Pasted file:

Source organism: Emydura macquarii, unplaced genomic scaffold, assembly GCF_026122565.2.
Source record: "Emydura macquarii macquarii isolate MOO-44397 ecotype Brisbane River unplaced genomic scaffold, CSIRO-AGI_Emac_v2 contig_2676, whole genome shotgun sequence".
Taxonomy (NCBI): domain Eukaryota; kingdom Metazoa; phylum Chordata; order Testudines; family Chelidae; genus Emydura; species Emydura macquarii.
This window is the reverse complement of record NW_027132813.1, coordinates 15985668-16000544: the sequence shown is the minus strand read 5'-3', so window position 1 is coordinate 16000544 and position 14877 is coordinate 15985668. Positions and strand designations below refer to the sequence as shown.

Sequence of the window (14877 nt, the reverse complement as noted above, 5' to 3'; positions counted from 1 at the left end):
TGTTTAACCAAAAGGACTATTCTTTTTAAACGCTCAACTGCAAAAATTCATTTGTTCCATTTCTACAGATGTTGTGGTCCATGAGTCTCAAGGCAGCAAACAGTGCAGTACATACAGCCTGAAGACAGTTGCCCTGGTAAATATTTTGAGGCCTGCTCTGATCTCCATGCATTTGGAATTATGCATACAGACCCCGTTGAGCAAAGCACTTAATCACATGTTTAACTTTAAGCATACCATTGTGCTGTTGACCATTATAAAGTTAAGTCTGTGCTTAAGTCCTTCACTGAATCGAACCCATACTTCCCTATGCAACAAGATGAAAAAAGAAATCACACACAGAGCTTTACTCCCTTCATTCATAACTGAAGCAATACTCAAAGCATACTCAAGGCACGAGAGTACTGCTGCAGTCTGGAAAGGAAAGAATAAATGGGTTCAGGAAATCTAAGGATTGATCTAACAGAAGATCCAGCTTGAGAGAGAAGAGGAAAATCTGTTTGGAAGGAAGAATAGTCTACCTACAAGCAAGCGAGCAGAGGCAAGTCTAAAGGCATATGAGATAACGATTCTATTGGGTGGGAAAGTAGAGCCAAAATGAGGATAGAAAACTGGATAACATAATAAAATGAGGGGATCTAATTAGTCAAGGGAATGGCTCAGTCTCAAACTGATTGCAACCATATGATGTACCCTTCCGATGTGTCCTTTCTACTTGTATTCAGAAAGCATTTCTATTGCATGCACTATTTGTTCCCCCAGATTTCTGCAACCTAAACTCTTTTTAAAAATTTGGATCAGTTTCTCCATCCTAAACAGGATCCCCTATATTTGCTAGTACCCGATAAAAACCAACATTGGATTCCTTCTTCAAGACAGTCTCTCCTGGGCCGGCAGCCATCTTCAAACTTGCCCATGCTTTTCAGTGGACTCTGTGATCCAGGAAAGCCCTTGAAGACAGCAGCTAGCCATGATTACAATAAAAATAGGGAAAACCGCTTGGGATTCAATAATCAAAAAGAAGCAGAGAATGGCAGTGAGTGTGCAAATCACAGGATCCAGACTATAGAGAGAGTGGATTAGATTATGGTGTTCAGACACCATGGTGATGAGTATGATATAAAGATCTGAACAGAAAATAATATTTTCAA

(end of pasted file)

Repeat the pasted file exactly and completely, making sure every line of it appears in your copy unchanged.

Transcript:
Source organism: Emydura macquarii, unplaced genomic scaffold, assembly GCF_026122565.2.
Source record: "Emydura macquarii macquarii isolate MOO-44397 ecotype Brisbane River unplaced genomic scaffold, CSIRO-AGI_Emac_v2 contig_2676, whole genome shotgun sequence".
Taxonomy (NCBI): domain Eukaryota; kingdom Metazoa; phylum Chordata; order Testudines; family Chelidae; genus Emydura; species Emydura macquarii.
This window is the reverse complement of record NW_027132813.1, coordinates 15985668-16000544: the sequence shown is the minus strand read 5'-3', so window position 1 is coordinate 16000544 and position 14877 is coordinate 15985668. Positions and strand designations below refer to the sequence as shown.

Sequence of the window (14877 nt, the reverse complement as noted above, 5' to 3'; positions counted from 1 at the left end):
TGTTTAACCAAAAGGACTATTCTTTTTAAACGCTCAACTGCAAAAATTCATTTGTTCCATTTCTACAGATGTTGTGGTCCATGAGTCTCAAGGCAGCAAACAGTGCAGTACATACAGCCTGAAGACAGTTGCCCTGGTAAATATTTTGAGGCCTGCTCTGATCTCCATGCATTTGGAATTATGCATACAGACCCCGTTGAGCAAAGCACTTAATCACATGTTTAACTTTAAGCATACCATTGTGCTGTTGACCATTATAAAGTTAAGTCTGTGCTTAAGTCCTTCACTGAATCGAACCCATACTTCCCTATGCAACAAGATGAAAAAAGAAATCACACACAGAGCTTTACTCCCTTCATTCATAACTGAAGCAATACTCAAAGCATACTCAAGGCACGAGAGTACTGCTGCAGTCTGGAAAGGAAAGAATAAATGGGTTCAGGAAATCTAAGGATTGATCTAACAGAAGATCCAGCTTGAGAGAGAAGAGGAAAATCTGTTTGGAAGGAAGAATAGTCTACCTACAAGCAAGCGAGCAGAGGCAAGTCTAAAGGCATATGAGATAACGATTCTATTGGGTGGGAAAGTAGAGCCAAAATGAGGATAGAAAACTGGATAACATAATAAAATGAGGGGATCTAATTAGTCAAGGGAATGGCTCAGTCTCAAACTGATTGCAACCATATGATGTACCCTTCCGATGTGTCCTTTCTACTTGTATTCAGAAAGCATTTCTATTGCATGCACTATTTGTTCCCCCAGATTTCTGCAACCTAAACTCTTTTTAAAAATTTGGATCAGTTTCTCCATCCTAAACAGGATCCCCTATATTTGCTAGTACCCGATAAAAACCAACATTGGATTCCTTCTTCAAGACAGTCTCTCCTGGGCCGGCAGCCATCTTCAAACTTGCCCATGCTTTTCAGTGGACTCTGTGATCCAGGAAAGCCCTTGAAGACAGCAGCTAGCCATGATTACAATAAAAATAGGGAAAACCGCTTGGGATTCAATAATCAAAAAGAAGCAGAGAATGGCAGTGAGTGTGCAAATCACAGGATCCAGACTATAGAGAGAGTGGATTAGATTATGGTGTTCAGACACCATGGTGATGAGTATGATATAAAGATCTGAACAGAAAATAATATTTTCAA